Last week I had the opportunity to spend a week in Galveston at UTMB, where I participated in a biotechnology workshop for high school teachers. Spending time in the lab meant not being able to soak up rays on the beach, but I knew before I left that I wouldn’t have time to lounge around and that I’d be plenty busy.
What I did look forward to (besides getting out of suburbia for a week) was the seafood. You can’t go to the island and NOT take advantage of the fresh Gulf seafood, which I made sure to do nearly every day that we were there. Getting fresh seafood up here is nearly an exercise in futility. I say nearly, because you can get it, but it will cost you a pretty penny. Most of what we get up here is farmed, and is frozen before purchase. If I am going to eat seafood, I prefer mine to be as fresh as possible. And since we were going to be on the Gulf, what better place to get fresh seafood to cart home with us? So off we went.
Before we departed on Friday for home, SB and I stopped at Katie’s Seafood Market, which backs up to the water so that the fishing boats can drop off their day’s catch. I wanted to take home some flounder, shrimp and whatever other fish caught our fancy.
We ended up taking home several pounds of flounder, some catfish filets, and some scallops and shrimp for me (SB is allergic to shellfish of all sorts). Last night, I took some of our bounty and made dinner for the two of us–baked flounder in foil packet for SB, and a barbecued shrimp roll for me.
I’d been jonesing for a lobster roll–the sandwich made famous by Northeasterners and commonly found all up and down the East Coast. But since I didn’t have any lobster, I figured shrimp would make a fine stand-in. I am not a fan of mayo or mayo-based salads, so I wasn’t going to make a shrimp roll in the same fashion as a traditional lobster roll. I thought perhaps New Orleans style barbecued shrimp might make a good sandwich instead, so that’s the route I took. I used a barbecue rub to season the shrimp, and added a couple of tablespoons of a spicy barbecue sauce to flavor them. I did use a roll that I could top-split, as lobster rolls customarily come in a top-split buttered roll. I did at least preserve that part of the sandwich from its original form. I did use a whole wheat roll, though, so that might rankle purists a bit more than I already have.
The sandwich turned out really good, and I’d definitely make it again, but I think next time, I’ll get over myself and buy peeled, deveined shrimp that’s probably been frozen before it got to me. Why? Because peeling and deveining shrimp is time-consuming (now I know why it costs so damned much), and shrimp poop is just plain gross. So here’s how I made my version of a lobster roll.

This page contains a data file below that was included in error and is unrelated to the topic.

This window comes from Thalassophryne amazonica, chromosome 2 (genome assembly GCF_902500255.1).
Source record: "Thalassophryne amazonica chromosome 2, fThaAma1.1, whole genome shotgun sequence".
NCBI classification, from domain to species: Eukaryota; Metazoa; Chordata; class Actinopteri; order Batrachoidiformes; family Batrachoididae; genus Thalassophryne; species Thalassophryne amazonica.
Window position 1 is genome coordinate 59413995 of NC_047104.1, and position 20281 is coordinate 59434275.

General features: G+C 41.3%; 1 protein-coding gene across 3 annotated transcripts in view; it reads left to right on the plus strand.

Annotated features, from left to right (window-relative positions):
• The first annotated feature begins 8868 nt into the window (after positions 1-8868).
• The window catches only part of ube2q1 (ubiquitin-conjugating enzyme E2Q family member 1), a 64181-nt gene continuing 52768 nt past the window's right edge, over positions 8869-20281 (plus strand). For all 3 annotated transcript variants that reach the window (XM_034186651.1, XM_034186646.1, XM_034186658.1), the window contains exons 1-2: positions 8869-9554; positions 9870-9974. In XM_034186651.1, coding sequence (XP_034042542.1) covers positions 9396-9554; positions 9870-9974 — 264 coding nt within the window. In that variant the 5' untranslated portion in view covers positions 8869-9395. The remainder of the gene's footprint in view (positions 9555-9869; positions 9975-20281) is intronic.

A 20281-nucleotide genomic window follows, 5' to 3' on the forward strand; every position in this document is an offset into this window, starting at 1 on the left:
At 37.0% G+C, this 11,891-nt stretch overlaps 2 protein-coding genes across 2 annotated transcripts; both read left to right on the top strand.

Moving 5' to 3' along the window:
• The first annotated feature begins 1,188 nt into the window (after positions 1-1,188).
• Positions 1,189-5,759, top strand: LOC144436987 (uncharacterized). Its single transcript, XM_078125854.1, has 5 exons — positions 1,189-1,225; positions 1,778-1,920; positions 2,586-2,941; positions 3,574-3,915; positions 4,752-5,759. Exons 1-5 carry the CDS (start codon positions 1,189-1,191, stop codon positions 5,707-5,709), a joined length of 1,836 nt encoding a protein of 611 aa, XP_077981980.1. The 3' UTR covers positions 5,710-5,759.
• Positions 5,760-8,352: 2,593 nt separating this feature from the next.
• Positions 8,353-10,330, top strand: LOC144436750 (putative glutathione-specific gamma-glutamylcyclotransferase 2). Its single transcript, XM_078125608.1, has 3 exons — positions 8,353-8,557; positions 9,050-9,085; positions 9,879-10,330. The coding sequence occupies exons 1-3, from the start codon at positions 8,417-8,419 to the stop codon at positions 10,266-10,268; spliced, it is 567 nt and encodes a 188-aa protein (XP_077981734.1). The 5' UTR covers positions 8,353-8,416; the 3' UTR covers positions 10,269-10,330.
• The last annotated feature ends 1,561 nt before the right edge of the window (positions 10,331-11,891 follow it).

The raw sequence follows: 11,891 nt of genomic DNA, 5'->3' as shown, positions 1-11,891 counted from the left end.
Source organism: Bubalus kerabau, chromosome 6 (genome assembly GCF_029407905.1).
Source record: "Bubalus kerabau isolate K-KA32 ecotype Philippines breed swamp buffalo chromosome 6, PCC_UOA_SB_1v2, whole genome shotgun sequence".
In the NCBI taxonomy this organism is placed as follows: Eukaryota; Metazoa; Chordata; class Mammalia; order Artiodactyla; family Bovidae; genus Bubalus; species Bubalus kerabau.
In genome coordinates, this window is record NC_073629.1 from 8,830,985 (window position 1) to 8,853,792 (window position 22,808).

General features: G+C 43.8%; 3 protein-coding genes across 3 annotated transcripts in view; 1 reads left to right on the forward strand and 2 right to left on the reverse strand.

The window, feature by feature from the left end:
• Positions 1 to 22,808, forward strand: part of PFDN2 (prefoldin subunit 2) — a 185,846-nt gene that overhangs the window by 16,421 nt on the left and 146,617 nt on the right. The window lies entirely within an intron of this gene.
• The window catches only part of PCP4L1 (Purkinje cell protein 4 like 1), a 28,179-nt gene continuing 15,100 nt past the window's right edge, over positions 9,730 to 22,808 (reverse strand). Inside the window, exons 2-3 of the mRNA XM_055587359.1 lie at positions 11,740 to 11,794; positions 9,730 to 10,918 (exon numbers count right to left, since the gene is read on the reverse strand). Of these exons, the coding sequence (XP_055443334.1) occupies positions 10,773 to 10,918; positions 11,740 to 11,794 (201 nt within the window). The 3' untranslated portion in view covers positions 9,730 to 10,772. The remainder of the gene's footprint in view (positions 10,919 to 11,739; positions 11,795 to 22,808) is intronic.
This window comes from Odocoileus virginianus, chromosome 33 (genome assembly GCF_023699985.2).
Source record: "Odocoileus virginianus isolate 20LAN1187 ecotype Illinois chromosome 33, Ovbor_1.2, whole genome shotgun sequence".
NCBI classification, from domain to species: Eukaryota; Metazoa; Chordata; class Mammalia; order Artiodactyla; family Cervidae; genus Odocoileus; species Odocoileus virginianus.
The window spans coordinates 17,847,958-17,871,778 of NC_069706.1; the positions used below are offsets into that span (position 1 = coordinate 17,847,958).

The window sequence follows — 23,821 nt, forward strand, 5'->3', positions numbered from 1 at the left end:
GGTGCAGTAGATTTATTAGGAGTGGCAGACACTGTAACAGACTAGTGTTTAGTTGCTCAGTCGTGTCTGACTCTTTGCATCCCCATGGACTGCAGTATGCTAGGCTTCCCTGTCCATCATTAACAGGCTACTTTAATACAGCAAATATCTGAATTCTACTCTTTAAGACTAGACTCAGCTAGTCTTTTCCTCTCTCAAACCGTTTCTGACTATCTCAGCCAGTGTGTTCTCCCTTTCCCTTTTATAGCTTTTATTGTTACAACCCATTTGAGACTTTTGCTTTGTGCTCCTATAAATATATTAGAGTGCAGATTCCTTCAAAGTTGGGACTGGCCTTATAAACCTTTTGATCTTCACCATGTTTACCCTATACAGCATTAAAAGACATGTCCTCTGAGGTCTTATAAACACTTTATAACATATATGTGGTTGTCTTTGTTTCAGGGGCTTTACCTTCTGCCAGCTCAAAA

You will need:
- 1 pound uncooked large (28-30 count) shrimp, rinsed, peeled and deveined*
- 1 teaspoon olive oil
- 2 teaspoons barbecue rub seasoning (I used Fox Bros’)
- 3 tablespoons barbecue sauce (I used Rufus Teague Touch o’ Heat)
- 2 bakery style hot dog rolls, top-split (my grocery store’s bakery sells them unsplit; alternatively, you can use hoagie rolls)
- 3 tablespoons butter
Preheat your oven to 400 degrees F. Split the rolls along the top side, being careful not to split them so far that you get two pieces. Smear the inside of them with the butter. You will toast them in the oven for about 10-15 minutes.
While the rolls are toasting, heat the olive oil in a skillet. When the oil is hot, add the shrimp, and stir them around quickly, cooking them until they lose their translucent quality. Right before they are done, sprinkle the barbecue seasoning on, and stir to coat the shrimp evenly. Then add the barbecue sauce, stirring so that the sauce covers all the shrimp. Since shrimp cook very quickly, you may have to set them aside while your rolls toast. If this is the case, put the shrimp in a bowl and cover with foil until the rolls are done.
When the rolls are finished toasting, stuff a lettuce leaf or two into them, and then generously stuff them with the shrimp. The directions above make two pretty good sized sandwiches, but this can be modified to make smaller ones.
*for the love of all that is holy, make sure your shrimp is deveined. Otherwise you are going to eat shrimp poop. This is an easy task that requires a paring knife and running water. You will turn the shrimp so that if the head were there, it would be facing away from you. Using the paring knife, carefully cut into the shrimp’s back, but not so much that you butterfly the little guy. You will most likely see a black stringy thing–that’s the digestive tract, and usually contains shrimp feces. Remove this, and rinse the little guy out, because sometimes, that tract is stubborn. You really, really don’t want to eat this. Just remember, the bigger the shrimp, the bigger the poop.